There was nothing textbook about my disease, and there was nothing textbook about my surgery or hospital stay. It all took longer than expected, and there were complications. I remember how emotional I was when I awoke and saw my stoma for the first time and had to do my first pouch change. As tears streamed down my face and my family watched, I will never forget Lara’s words: ‘I know this is hard and new, but I promise that you will be okay and feel so much better’, before she gave me a hug.
During my hospital stay, I was lonely. Thankfully, Christie, an ostomate from a support group, worked in the hospital, and she came to visit me and brought me a bag of goods that would make my hospital stay a little more doable. I was in a faraway land, away from most of my family and long-time friends. But, with the support of my husband, mom, stepdad and in-laws, I survived every complication, blockage, catheter, nasogastric tube, prick and prod during my 21-day hospital stay.
Jessica’s top tips for getting fit after stoma surgery
• Discuss your exercise goals with your team during postoperative follow-up and only start working out when they give you approval (typically 6–8 weeks postop)
• Remember that there is no need to rush into things, and start small, with daily walks as soon as you feel up to it
• Put safety first and practice good form and technique
• If your stoma hurts during a workout, stop what you are doing and evaluate what might be causing the discomfort
• Prioritise learning how to engage your core strength, which is important for reducing the risk of complications, but something that few people know how to do properly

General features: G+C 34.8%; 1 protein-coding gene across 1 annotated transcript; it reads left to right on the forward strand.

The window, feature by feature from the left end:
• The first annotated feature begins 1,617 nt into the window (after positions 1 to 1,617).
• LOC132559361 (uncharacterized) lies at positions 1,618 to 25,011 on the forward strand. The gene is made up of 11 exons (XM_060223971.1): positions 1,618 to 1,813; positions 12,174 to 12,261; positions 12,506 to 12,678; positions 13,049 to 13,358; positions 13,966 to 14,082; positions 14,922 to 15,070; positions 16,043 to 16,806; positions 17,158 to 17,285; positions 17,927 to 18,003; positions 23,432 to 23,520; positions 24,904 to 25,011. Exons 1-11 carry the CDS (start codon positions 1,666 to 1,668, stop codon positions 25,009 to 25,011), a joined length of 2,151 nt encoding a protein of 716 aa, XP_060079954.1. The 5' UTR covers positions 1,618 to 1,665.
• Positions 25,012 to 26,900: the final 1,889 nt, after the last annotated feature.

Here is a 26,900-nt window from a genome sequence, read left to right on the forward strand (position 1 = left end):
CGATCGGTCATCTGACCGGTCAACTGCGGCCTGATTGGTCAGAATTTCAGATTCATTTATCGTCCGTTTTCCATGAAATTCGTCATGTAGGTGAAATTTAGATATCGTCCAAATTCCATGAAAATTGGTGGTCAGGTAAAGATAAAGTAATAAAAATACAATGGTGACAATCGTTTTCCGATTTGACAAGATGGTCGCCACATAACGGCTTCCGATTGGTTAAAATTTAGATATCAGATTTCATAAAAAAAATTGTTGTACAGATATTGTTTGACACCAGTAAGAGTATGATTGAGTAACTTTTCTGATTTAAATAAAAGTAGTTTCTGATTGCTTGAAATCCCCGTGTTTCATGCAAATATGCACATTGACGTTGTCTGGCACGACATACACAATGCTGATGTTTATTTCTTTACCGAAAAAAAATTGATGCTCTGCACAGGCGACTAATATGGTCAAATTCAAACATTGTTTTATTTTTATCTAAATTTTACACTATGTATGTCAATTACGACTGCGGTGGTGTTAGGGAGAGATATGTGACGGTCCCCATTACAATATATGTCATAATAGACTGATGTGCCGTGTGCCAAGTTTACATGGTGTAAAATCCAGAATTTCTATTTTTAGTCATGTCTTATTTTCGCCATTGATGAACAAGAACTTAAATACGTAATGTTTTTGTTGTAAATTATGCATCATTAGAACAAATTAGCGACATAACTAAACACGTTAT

• Find the right pouching system that will give you a long wear time and is unlikely to sweat off or leak
• Make an informed decision about whether to wear an ostomy support garment (belt or underwear)—personally, I am a fan of high-waisted shorts and leggings!
From there, my quality of life was dramatically different. After 8 weeks, I was able to go on a cruise; at 18 weeks, I started back at the gym; and soon I was finally able to be the wife and mom I had so longed to be.
My wounds took almost a year to heal. I had allergic reactions to different products, but I figured it out. I didn’t get discouraged, because I had been through a hell of a lot more. Of course, there were tiny blips in the journey, but they only made me stronger.
Jessica and husband on horseback at Punta Cana in the Dominican Republic, April 2017
In March 2012, 11 months post-op, we found out I was pregnant again. It was one of the happiest, and one of the scariest, times of my life. I couldn’t find anyone else with an ileostomy who was pregnant to talk to. Again, it was one of those things where I had to figure it out on my own.